He was a Burgher for Bernie, but now he’s backing Jill Stein

Stein surrogate YahNe Ndgo will speak at the Kelly Strayhorn Theater tonight.

Jill Stein in Arizona

Jill Stein in Arizona

Gage Skidmore / Flickr
Sarah Anne Hughes

After weeks of campaign visits to the Pittsburgh area from surrogates for Hillary Clinton and Donald Trump, it’s Green Party presidential candidate Jill Stein’s turn tonight.

Artist and activist YahNe Ndgo, a prominent Bernie or Bust-er who recently went Green, will campaign for Stein at the Kelly Strayhorn Theater in East Liberty tonight. The event was organized by the Green Party of Allegheny County.

Stein was scheduled to appear, but she’s recovering from pneumonia.

Stein’s chances of winning Pennsylvania — or the presidency — are slim to none. She’s polling at around 2 percent nationally, according to Real Clear Politics.

The Green Party is also facing an uphill battle in firmly blue Allegheny County. As of Oct. 24, there were 539,701 registered Democrats in the county, 259,454 Republicans, 72,703 unaffiliated voters and 51,744 in the “other” category, according to state records.

Mark Brown of Pittsburgh supported Democrat Bernie Sanders during the primary and had helped found Burghers for Bernie.

Now, he’s backing Stein.

“I’m working pretty hard around Pittsburgh to get more support,” Brown, who formed the group Steel City for Stein, told The Incline while putting up fliers in East Liberty to promote tonight’s Stein event.

He and more than a dozen other people involved with the grassroots Stein movement in Pittsburgh are talking to voters, recruiting supporters, collecting signatures and soliciting donations, Brown said.

“Our goal is to get her elected,” he said.

More realistically, Stein supporters are trying to get her at least 5 percent of the vote, which would make an estimated $8 to $10 million in federal funding available to the Green Party for the 2020 election. Meeting this threshold would also make it easier for the Greens to get on state ballots.

Brown said he’s had a hard time talking to Clinton supporters about Stein. These conversations, he’s found, turn into an “instant fight,” especially online. Others haven’t heard of Stein, he said, but are open to hearing about her positions.

This election has also caused a rift between local progressives, something Brown said he witnessed first-hand. The way he sees it, the Bernie supporters who are better off were able to support Clinton — however reluctantly — while those who can’t afford to go to the doctor or get an apartment went with Stein.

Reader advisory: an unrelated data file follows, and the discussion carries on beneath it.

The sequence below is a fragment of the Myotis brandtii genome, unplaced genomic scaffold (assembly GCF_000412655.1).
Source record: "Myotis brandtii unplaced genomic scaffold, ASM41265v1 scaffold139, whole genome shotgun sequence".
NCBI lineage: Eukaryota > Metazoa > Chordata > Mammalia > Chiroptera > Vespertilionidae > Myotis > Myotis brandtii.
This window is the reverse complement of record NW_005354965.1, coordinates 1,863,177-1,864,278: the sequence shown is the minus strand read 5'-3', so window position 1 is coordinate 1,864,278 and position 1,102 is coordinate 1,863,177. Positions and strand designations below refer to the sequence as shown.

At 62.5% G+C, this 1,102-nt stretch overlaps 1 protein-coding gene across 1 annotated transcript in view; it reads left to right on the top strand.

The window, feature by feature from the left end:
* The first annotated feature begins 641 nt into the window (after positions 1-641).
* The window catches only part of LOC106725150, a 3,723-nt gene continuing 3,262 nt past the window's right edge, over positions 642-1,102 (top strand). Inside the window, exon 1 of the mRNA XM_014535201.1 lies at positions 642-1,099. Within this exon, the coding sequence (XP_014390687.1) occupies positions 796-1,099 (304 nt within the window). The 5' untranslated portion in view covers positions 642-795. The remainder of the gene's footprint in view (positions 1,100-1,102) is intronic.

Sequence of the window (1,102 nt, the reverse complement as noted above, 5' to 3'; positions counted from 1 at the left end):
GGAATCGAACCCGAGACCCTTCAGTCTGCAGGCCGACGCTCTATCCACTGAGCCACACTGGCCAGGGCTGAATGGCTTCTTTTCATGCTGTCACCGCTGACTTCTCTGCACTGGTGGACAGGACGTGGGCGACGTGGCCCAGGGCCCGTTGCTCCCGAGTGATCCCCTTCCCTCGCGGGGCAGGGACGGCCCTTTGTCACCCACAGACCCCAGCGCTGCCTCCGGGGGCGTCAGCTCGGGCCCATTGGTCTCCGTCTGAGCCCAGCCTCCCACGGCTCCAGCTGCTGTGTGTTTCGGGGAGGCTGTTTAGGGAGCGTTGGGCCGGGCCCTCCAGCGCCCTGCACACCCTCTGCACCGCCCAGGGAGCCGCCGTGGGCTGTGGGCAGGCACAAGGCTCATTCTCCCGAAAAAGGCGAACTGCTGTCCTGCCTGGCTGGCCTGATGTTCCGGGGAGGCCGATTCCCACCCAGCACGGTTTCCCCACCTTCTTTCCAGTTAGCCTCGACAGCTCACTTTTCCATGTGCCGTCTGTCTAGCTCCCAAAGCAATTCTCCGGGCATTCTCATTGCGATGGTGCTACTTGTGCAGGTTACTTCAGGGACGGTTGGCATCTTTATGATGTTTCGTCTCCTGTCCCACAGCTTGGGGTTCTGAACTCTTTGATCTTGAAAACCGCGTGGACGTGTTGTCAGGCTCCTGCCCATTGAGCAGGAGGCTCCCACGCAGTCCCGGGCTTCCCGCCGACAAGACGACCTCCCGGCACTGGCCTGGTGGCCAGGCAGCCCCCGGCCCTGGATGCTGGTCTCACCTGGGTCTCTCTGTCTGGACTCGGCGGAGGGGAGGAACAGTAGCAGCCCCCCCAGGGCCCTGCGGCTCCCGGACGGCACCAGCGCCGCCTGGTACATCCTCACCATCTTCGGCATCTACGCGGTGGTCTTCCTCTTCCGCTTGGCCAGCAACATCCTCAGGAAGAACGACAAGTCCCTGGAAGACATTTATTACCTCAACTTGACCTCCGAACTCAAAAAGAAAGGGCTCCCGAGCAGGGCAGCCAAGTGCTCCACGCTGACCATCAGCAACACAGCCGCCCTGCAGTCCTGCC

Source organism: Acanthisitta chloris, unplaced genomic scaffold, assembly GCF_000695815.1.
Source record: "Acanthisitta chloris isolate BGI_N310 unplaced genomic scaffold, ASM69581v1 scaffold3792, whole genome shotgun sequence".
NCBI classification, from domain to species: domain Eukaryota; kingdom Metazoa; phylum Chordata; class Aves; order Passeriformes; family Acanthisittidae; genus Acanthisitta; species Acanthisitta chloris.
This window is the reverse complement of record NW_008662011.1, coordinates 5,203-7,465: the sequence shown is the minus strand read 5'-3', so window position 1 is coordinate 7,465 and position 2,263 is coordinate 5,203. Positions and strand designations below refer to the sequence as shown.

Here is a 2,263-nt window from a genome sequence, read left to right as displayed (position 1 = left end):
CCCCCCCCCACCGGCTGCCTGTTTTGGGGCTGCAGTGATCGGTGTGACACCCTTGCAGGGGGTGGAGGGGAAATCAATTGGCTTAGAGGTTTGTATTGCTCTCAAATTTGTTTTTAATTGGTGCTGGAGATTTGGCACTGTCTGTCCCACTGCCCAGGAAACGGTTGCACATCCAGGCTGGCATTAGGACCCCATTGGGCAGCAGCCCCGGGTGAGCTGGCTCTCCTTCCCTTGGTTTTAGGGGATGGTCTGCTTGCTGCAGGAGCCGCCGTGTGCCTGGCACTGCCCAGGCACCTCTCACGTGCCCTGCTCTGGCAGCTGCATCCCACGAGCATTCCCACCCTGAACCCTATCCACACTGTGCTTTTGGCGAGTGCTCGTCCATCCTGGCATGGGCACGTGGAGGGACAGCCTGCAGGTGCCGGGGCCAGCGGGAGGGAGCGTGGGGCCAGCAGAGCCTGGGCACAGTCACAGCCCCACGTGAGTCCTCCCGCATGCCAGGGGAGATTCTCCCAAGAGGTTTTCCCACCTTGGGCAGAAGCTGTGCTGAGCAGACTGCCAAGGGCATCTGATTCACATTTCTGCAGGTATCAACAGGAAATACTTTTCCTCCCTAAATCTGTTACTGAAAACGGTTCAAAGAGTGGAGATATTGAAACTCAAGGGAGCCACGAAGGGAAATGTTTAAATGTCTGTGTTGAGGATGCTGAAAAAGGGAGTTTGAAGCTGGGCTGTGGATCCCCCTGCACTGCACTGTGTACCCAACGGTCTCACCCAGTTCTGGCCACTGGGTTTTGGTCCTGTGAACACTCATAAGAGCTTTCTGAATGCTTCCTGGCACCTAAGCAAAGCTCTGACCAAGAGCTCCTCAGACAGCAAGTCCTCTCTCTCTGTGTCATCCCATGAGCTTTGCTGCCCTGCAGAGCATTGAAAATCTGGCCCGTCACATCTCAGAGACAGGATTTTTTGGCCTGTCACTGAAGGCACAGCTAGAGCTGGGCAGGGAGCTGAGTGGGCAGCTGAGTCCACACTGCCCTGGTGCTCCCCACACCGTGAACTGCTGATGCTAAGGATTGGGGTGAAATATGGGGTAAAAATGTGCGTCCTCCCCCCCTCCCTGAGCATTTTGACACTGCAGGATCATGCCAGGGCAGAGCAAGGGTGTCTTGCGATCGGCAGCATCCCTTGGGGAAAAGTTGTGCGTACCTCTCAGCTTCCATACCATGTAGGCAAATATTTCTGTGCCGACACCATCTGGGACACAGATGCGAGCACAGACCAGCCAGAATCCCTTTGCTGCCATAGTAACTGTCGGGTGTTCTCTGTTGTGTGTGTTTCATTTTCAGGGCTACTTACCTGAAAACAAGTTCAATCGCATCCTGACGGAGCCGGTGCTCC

Brown got involved in politics after he graduated from the University of Pittsburgh in 2009 with a degree to become a microbiologist and $65,000 in debt.

“The cost of college had gone insane,” he said.

Brown said he had heard President Barack Obama urging people to join STEM fields, only to find “the pay wasn’t there.” Sequestration led to cuts in science funding, and Brown said he lost two lab positions in one year.

It was around this time that Brown said he got “deeply concerned about politics” and learned about Sanders and Sen. Elizabeth Warren.

He became active locally in Sanders’ campaign for president and eventually helped form Burghers for Bernie. But he left the grassroots group this summer following the Democratic National Convention, after some members said they would vote for Clinton in the general election — something Brown said he cannot do.

Brown’s reasons for not supporting Clinton are many: she’s “untrustworthy,” “beholden to people on Wall Street” and will “answer to her corporate masters.” He called Clinton’s statement on the pipeline protest happening near the Standing Rock Sioux Reservation in North Dakota “incredibly callous.”

“I actually think she’s the greater evil,” Brown said of Clinton versus Trump.

Brown plans to stay involved with the Green Party after the election is over. He sees it as a changing party, one that has been infused “with Bernie’s energy” and has a chance of disrupting the two-party system in the future.

He also thinks the Green Party needs to get involved in other causes like union struggles, homelessness and gentrification. To “put our money where our mouth is.”